HO-2 (broad form) - This type of coverage specifically covers named perils, and it may provide coverage for liability and personal property in the home. The HO-2 policy provides all of the benefits associated with the HO-1 policy, plus additional coverage against: weight of ice and snow, falling objects, accidental water or steam discharge, sudden damage from pipes and other major systems, sudden damage from electrical systems and freezing of major household components.

HO-3 (special form) - Unlike an HO-1 or HO-2, the HO-3 special form policy does not limit coverage to specific and named perils. It includes all of the coverage included in HO-1 and HO-3 as well as anything else that is not specifically excluded. If a type of damage or loss is not specifically excluded in the policy, then it is covered. The HO-3 also provides coverage for attached structures and liability. You may also come across an HOB policy, which is very similar to an HO-3 policy. The primary difference is that the HOB policy provides more robust coverage for water-related damages. It is most commonly used in coastal areas and other areas that are prone to flooding.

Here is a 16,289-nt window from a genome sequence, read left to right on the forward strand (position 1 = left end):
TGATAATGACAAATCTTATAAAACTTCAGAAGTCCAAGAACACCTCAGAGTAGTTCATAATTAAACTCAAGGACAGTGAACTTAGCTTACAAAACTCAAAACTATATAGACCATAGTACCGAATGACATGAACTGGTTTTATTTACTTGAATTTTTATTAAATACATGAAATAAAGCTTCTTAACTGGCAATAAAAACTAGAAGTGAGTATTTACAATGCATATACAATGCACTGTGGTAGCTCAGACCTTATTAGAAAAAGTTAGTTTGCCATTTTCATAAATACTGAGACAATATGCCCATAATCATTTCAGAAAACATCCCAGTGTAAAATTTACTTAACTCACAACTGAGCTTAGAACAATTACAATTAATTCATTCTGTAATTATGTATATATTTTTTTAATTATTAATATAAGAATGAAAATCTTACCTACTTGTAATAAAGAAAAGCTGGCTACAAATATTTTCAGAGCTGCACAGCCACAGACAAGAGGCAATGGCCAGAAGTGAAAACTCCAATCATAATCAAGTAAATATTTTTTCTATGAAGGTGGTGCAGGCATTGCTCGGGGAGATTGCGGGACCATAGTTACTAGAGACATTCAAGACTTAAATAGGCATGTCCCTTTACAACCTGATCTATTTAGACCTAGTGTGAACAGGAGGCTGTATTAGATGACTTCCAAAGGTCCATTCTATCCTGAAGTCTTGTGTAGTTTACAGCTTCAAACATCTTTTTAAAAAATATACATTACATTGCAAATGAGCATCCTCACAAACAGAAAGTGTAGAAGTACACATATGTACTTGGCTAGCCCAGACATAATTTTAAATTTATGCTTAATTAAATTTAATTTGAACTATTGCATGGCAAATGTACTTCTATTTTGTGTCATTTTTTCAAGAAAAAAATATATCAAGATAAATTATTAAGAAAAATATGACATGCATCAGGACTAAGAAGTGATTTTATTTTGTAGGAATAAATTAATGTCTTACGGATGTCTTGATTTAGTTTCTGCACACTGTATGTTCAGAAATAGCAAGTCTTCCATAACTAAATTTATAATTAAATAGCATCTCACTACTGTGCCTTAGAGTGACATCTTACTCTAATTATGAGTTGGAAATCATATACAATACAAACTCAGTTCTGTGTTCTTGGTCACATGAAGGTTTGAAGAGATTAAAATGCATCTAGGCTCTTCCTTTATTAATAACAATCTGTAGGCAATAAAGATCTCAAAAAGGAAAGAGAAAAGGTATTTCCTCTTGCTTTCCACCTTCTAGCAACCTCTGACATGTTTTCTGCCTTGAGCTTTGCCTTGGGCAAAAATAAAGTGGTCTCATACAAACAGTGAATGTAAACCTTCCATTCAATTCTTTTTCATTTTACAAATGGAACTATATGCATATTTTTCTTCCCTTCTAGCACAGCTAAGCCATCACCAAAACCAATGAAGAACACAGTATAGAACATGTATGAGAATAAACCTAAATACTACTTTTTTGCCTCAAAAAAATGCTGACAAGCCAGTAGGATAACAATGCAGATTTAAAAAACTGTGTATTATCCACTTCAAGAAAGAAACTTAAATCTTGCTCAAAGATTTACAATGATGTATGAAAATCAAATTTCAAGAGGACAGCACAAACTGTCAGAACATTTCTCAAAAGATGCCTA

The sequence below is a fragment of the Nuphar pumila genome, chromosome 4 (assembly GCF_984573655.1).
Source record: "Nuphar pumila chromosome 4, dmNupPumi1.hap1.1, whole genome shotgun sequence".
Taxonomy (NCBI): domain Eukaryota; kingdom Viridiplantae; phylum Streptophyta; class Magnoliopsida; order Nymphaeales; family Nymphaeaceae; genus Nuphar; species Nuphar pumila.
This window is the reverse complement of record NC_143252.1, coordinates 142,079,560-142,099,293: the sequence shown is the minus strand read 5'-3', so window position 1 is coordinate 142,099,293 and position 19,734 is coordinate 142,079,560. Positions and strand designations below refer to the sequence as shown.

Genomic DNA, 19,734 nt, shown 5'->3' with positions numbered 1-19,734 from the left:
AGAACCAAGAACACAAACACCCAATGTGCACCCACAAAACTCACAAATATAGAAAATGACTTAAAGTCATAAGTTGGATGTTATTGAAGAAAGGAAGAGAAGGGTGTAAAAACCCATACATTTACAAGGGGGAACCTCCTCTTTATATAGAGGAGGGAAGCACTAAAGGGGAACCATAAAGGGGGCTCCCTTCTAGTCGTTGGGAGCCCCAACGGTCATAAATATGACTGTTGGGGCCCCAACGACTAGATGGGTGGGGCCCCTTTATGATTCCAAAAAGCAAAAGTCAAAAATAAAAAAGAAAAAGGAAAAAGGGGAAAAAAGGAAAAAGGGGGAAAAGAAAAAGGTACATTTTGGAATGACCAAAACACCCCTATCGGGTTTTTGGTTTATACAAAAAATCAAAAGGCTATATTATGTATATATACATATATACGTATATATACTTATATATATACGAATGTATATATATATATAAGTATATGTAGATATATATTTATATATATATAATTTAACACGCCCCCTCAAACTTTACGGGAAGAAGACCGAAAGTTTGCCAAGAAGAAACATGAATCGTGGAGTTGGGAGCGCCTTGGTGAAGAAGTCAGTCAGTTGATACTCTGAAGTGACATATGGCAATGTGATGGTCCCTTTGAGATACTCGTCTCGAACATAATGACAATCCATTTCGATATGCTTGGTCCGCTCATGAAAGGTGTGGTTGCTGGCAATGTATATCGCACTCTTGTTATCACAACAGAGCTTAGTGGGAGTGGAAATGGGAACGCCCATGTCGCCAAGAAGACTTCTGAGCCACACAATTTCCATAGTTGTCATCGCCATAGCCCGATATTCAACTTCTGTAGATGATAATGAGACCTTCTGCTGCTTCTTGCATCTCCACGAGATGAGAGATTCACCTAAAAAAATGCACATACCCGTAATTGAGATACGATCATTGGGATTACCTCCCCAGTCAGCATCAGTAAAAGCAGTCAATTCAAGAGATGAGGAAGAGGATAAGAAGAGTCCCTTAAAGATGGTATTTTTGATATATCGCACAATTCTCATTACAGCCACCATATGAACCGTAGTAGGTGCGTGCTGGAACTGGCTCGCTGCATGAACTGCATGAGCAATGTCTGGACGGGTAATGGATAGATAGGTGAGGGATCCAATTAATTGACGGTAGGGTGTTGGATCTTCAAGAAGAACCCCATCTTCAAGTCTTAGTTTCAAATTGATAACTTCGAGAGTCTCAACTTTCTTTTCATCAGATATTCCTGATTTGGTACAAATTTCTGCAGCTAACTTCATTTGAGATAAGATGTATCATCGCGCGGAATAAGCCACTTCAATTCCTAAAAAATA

HO-4 (tenant’s form) - This is a renter’s insurance policy. The landlord or property owner will purchase coverage for the structure, and the HO-4 provides the tenant with coverage for liability and personal property. In addition, the HO-4 may cover temporary housing expenses if the property is damaged and is not habitable.

HO-5 (comprehensive form) - The comprehensive form is inclusive similar to the special form. That is, it covers all perils that are not specifically excluded. Exclusions typically include damage from smog, floods, rust or corrosion, neglect or wear and tear, mold and fungus, intentional loss, pets, foundation movement, pests and rodents. An HO-5 policy may cover more losses related to personal belongings as well.

HO-6 (condo form) - If you own a condo, you own the interior of your unit, including the walls, ceiling and floors. The exterior of the building is owned by the condo association and is insured under its policy. The HO-6 condo form provides property coverage for the portion of the property that the insured owns, and it provides benefits for liability and personal property.